Update October 22, 2015: Pat Delany has plans for a combined concrete lathe and multimachine. He is asking for volunteers to build the machine and document the progress to make a construction manual. See his post in our Community pages for details: Concrete Lathe & Multimachine Project.
Update December 2, 2011: We knew the lathe manual would see updates, but we didn’t suspect it would be so soon (!). We’ve changed the links to point to the most recent version.
The duo behind the Yeoman’s concrete lathe for the 21st century has completed an illustrated construction guide (pdf). Pat Delany, an early-comer to E4C, has championed this technology as a low-cost tool built from cement and scrap metal to equip machine shops for a fraction of the price of commercial lathes. Delany teamed with another E4C member, Tyler Disney, who lent his drafting expertise to the project. The two of them have produced this essential manual, and we’re proud to have been a part of the process.
As ever with open source projects, Delany points out, this is a work in progress. We can contribute to the manual by making suggestions on the lathe project’s workspace. Delany also maintains an online home for the lathe at this Yahoo group, and it has a wiki here. Also, Disney invites us to tinker with the latest version of the Sketchup model and send him our ideas.
The history and future of the machine shop
In the fall of 1917, the United States had declared war on Germany and found its factories better suited for Model T’s than howitzers. The country needed to rev its production engines to make ordnance as quickly as possible. Gun boring and shell shaping, however, required precise, hand- made iron lathes fashioned by journeymen metal workers. Creating the machines needed to create the war machines would take months. Then, an inventor named Lucien Yeomans patented a method for building lathes designed for specific tasks using concrete, pre-fabricated metal and jigs to precisely place the parts. The process eliminated the need for highly skilled handwork, reduced production time by months and costs by so much that the new machines were considered disposable. According to Shannon DeWolfe, Yeoman’s biographer, that lathe was instrumental in the Allies’ success in the war. But the design has fallen into the cracks of history and is no longer in use.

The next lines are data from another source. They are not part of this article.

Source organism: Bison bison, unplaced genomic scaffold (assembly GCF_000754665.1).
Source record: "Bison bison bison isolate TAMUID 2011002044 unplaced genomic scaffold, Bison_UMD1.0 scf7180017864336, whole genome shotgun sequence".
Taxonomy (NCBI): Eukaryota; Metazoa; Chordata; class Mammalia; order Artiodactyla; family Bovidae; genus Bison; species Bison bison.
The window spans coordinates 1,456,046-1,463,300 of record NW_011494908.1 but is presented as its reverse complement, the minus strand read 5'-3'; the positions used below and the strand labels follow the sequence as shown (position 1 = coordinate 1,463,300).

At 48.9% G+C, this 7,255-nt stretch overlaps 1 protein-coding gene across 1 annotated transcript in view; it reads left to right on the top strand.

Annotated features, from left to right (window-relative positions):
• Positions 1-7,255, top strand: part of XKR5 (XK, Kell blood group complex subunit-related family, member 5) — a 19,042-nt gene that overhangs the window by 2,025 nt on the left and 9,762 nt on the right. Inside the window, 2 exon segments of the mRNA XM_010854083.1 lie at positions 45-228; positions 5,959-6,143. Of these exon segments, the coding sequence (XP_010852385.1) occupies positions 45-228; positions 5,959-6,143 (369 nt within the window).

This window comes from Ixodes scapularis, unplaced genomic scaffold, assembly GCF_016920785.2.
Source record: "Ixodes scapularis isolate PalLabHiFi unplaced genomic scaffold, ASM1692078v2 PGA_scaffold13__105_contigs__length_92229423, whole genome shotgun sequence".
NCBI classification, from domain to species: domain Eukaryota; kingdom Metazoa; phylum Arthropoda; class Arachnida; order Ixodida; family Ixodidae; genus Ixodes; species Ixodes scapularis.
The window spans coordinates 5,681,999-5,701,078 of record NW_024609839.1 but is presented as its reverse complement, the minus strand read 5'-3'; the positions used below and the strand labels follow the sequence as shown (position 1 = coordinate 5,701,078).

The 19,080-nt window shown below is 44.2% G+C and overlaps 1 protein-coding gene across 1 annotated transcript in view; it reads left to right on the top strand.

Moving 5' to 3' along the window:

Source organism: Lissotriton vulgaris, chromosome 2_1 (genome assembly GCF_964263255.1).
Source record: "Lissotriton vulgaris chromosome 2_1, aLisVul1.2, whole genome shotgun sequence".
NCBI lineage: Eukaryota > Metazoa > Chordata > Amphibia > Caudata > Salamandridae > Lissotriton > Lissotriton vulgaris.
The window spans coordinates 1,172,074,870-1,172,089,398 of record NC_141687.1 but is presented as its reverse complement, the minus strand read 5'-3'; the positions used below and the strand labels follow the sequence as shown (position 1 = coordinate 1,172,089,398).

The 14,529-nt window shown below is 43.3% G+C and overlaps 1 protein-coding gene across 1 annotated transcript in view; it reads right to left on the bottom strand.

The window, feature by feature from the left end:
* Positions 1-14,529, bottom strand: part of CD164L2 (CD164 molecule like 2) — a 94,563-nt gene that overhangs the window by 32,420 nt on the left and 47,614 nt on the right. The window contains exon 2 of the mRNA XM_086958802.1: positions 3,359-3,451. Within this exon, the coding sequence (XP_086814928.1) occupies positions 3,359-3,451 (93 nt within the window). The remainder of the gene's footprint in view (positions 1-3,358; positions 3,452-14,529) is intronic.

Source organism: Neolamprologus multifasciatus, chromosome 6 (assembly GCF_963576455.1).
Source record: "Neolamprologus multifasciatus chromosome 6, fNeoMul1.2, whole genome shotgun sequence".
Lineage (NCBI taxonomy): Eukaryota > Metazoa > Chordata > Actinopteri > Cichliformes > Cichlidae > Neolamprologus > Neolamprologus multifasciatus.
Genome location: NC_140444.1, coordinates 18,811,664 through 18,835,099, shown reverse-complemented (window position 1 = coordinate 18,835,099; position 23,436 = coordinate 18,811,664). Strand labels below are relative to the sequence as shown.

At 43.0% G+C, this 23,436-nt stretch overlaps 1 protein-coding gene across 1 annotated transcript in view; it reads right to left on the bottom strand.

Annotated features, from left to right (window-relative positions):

Now, Pat Delany, inventor of the Multimachine, is working to revive Yeomans’ technology and put it to more peaceful use in developing countries. This time, though, there are no patents. The design is public, using online collaboration tools and open-source software. Delany’s team is nearing completion of a construction manual for a Yeomans-inspired screw-cutting lathe built with concrete and scrap metal. The goals are two-fold: affordability and precision. And the hope is that these lathes will soon churn out parts for tools and machines, including complex parts such as those that compose engines, pumps, and even other lathes.
From the construction guide
This is the concise explanation of the lathe from the new construction guide itself.
The Multimachine Open Source lathe project
- The basic machine tool, the basis for any manufacturing or industrial production
- An almost free metal lathe, drill and milling machine
- Accurate, and scalable to almost any size
- Most technology proven for almost 100 years
- Easily made from scrap, steel bar and concrete mix
- Built with common hand tools, a drill and a few small welds
- Simple screw cutting without gears
- Easily converted to drilling and milling